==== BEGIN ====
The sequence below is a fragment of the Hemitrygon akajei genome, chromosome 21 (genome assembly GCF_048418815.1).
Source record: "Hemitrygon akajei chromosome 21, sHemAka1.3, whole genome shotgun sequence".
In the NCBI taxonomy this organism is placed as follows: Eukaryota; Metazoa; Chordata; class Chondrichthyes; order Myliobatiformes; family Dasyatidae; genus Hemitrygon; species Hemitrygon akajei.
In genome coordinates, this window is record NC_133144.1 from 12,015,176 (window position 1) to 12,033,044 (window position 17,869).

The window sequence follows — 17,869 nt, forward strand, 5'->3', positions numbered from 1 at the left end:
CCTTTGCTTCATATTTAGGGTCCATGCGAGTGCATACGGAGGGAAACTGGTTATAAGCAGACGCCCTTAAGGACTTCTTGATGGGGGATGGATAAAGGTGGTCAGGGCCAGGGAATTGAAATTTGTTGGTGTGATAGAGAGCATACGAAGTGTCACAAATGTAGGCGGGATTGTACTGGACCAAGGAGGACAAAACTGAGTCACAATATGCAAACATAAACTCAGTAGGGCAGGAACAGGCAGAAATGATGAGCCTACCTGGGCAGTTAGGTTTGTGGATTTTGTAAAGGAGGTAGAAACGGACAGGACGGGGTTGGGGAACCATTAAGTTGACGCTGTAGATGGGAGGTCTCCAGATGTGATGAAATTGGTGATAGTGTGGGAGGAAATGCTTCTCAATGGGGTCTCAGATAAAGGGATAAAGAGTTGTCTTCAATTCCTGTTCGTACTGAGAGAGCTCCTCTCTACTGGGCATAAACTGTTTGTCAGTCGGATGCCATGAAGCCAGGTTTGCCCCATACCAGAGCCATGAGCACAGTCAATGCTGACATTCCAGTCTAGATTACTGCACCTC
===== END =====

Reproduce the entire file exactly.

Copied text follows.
The sequence below is a fragment of the Hemitrygon akajei genome, chromosome 21 (genome assembly GCF_048418815.1).
Source record: "Hemitrygon akajei chromosome 21, sHemAka1.3, whole genome shotgun sequence".
In the NCBI taxonomy this organism is placed as follows: Eukaryota; Metazoa; Chordata; class Chondrichthyes; order Myliobatiformes; family Dasyatidae; genus Hemitrygon; species Hemitrygon akajei.
In genome coordinates, this window is record NC_133144.1 from 12,015,176 (window position 1) to 12,033,044 (window position 17,869).

The window sequence follows — 17,869 nt, forward strand, 5'->3', positions numbered from 1 at the left end:
CCTTTGCTTCATATTTAGGGTCCATGCGAGTGCATACGGAGGGAAACTGGTTATAAGCAGACGCCCTTAAGGACTTCTTGATGGGGGATGGATAAAGGTGGTCAGGGCCAGGGAATTGAAATTTGTTGGTGTGATAGAGAGCATACGAAGTGTCACAAATGTAGGCGGGATTGTACTGGACCAAGGAGGACAAAACTGAGTCACAATATGCAAACATAAACTCAGTAGGGCAGGAACAGGCAGAAATGATGAGCCTACCTGGGCAGTTAGGTTTGTGGATTTTGTAAAGGAGGTAGAAACGGACAGGACGGGGTTGGGGAACCATTAAGTTGACGCTGTAGATGGGAGGTCTCCAGATGTGATGAAATTGGTGATAGTGTGGGAGGAAATGCTTCTCAATGGGGTCTCAGATAAAGGGATAAAGAGTTGTCTTCAATTCCTGTTCGTACTGAGAGAGCTCCTCTCTACTGGGCATAAACTGTTTGTCAGTCGGATGCCATGAAGCCAGGTTTGCCCCATACCAGAGCCATGAGCACAGTCAATGCTGACATTCCAGTCTAGATTACTGCACCTC